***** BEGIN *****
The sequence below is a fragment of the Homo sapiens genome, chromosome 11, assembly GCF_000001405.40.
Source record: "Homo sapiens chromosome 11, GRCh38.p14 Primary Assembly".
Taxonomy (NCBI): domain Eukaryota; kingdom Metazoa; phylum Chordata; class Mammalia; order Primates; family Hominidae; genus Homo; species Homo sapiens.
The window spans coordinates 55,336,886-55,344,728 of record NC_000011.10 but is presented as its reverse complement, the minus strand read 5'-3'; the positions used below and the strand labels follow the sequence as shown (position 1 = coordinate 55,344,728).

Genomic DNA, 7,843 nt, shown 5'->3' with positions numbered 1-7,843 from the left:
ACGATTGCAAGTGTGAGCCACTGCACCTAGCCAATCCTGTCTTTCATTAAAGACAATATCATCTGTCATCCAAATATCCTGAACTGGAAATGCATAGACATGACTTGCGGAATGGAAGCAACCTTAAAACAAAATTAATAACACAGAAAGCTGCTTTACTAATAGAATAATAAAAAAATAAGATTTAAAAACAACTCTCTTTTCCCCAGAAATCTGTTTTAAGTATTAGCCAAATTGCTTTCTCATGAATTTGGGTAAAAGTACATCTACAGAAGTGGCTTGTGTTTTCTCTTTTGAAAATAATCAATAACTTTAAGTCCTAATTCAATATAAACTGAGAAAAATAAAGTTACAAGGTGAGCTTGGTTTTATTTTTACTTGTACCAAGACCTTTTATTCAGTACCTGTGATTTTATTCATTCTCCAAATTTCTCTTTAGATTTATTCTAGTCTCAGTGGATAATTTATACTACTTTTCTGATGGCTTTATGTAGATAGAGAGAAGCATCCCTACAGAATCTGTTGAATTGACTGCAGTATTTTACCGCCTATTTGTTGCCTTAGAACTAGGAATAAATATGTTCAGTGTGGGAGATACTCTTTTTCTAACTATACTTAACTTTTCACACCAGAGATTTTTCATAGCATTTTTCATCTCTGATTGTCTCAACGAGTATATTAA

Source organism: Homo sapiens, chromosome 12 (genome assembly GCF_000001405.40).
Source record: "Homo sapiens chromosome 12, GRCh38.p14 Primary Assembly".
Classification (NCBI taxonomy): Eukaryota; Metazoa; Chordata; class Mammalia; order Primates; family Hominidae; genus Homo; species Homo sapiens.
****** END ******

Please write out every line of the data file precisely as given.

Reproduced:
The sequence below is a fragment of the Homo sapiens genome, chromosome 11, assembly GCF_000001405.40.
Source record: "Homo sapiens chromosome 11, GRCh38.p14 Primary Assembly".
Taxonomy (NCBI): domain Eukaryota; kingdom Metazoa; phylum Chordata; class Mammalia; order Primates; family Hominidae; genus Homo; species Homo sapiens.
The window spans coordinates 55,336,886-55,344,728 of record NC_000011.10 but is presented as its reverse complement, the minus strand read 5'-3'; the positions used below and the strand labels follow the sequence as shown (position 1 = coordinate 55,344,728).

Genomic DNA, 7,843 nt, shown 5'->3' with positions numbered 1-7,843 from the left:
ACGATTGCAAGTGTGAGCCACTGCACCTAGCCAATCCTGTCTTTCATTAAAGACAATATCATCTGTCATCCAAATATCCTGAACTGGAAATGCATAGACATGACTTGCGGAATGGAAGCAACCTTAAAACAAAATTAATAACACAGAAAGCTGCTTTACTAATAGAATAATAAAAAAATAAGATTTAAAAACAACTCTCTTTTCCCCAGAAATCTGTTTTAAGTATTAGCCAAATTGCTTTCTCATGAATTTGGGTAAAAGTACATCTACAGAAGTGGCTTGTGTTTTCTCTTTTGAAAATAATCAATAACTTTAAGTCCTAATTCAATATAAACTGAGAAAAATAAAGTTACAAGGTGAGCTTGGTTTTATTTTTACTTGTACCAAGACCTTTTATTCAGTACCTGTGATTTTATTCATTCTCCAAATTTCTCTTTAGATTTATTCTAGTCTCAGTGGATAATTTATACTACTTTTCTGATGGCTTTATGTAGATAGAGAGAAGCATCCCTACAGAATCTGTTGAATTGACTGCAGTATTTTACCGCCTATTTGTTGCCTTAGAACTAGGAATAAATATGTTCAGTGTGGGAGATACTCTTTTTCTAACTATACTTAACTTTTCACACCAGAGATTTTTCATAGCATTTTTCATCTCTGATTGTCTCAACGAGTATATTAA

Source organism: Homo sapiens, chromosome 12 (genome assembly GCF_000001405.40).
Source record: "Homo sapiens chromosome 12, GRCh38.p14 Primary Assembly".
Classification (NCBI taxonomy): Eukaryota; Metazoa; Chordata; class Mammalia; order Primates; family Hominidae; genus Homo; species Homo sapiens.